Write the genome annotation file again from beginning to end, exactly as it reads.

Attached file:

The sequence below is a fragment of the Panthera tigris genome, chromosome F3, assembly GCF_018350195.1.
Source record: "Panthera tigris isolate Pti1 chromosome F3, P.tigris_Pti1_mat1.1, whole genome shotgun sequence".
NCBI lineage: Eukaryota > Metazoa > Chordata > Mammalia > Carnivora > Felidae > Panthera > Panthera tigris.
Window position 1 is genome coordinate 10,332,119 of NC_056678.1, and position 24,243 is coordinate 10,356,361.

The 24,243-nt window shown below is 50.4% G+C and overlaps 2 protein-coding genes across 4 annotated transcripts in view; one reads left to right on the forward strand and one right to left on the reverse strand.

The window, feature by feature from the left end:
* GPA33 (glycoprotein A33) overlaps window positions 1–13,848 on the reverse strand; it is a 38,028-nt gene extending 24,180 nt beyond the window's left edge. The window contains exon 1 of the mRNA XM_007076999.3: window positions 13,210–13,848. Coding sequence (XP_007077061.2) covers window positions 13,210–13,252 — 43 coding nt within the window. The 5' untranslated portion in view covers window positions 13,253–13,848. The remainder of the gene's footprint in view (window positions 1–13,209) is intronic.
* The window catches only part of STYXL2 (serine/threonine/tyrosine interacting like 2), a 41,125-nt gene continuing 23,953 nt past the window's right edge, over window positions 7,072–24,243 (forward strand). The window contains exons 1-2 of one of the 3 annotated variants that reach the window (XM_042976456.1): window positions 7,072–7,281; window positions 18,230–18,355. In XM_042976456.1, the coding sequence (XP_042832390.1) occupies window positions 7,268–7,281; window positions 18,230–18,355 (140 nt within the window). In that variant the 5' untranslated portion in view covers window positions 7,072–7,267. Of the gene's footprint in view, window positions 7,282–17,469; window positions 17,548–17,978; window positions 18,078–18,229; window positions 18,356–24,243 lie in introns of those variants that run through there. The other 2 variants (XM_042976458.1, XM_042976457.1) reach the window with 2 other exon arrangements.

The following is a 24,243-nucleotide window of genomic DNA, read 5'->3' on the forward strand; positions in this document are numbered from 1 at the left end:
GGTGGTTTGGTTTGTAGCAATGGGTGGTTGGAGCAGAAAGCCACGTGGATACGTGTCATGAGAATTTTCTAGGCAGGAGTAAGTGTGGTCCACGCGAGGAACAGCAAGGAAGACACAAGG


The sequence below is a fragment of the Panthera tigris genome, chromosome F3, assembly GCF_018350195.1.
Source record: "Panthera tigris isolate Pti1 chromosome F3, P.tigris_Pti1_mat1.1, whole genome shotgun sequence".
NCBI lineage: Eukaryota > Metazoa > Chordata > Mammalia > Carnivora > Felidae > Panthera > Panthera tigris.
Window position 1 is genome coordinate 10,332,119 of NC_056678.1, and position 24,243 is coordinate 10,356,361.

The 24,243-nt window shown below is 50.4% G+C and overlaps 2 protein-coding genes across 4 annotated transcripts in view; one reads left to right on the forward strand and one right to left on the reverse strand.

The window, feature by feature from the left end:
* GPA33 (glycoprotein A33) overlaps window positions 1–13,848 on the reverse strand; it is a 38,028-nt gene extending 24,180 nt beyond the window's left edge. The window contains exon 1 of the mRNA XM_007076999.3: window positions 13,210–13,848. Coding sequence (XP_007077061.2) covers window positions 13,210–13,252 — 43 coding nt within the window. The 5' untranslated portion in view covers window positions 13,253–13,848. The remainder of the gene's footprint in view (window positions 1–13,209) is intronic.
* The window catches only part of STYXL2 (serine/threonine/tyrosine interacting like 2), a 41,125-nt gene continuing 23,953 nt past the window's right edge, over window positions 7,072–24,243 (forward strand). The window contains exons 1-2 of one of the 3 annotated variants that reach the window (XM_042976456.1): window positions 7,072–7,281; window positions 18,230–18,355. In XM_042976456.1, the coding sequence (XP_042832390.1) occupies window positions 7,268–7,281; window positions 18,230–18,355 (140 nt within the window). In that variant the 5' untranslated portion in view covers window positions 7,072–7,267. Of the gene's footprint in view, window positions 7,282–17,469; window positions 17,548–17,978; window positions 18,078–18,229; window positions 18,356–24,243 lie in introns of those variants that run through there. The other 2 variants (XM_042976458.1, XM_042976457.1) reach the window with 2 other exon arrangements.

The following is a 24,243-nucleotide window of genomic DNA, read 5'->3' on the forward strand; positions in this document are numbered from 1 at the left end:
GGTGGTTTGGTTTGTAGCAATGGGTGGTTGGAGCAGAAAGCCACGTGGATACGTGTCATGAGAATTTTCTAGGCAGGAGTAAGTGTGGTCCACGCGAGGAACAGCAAGGAAGACACAAGG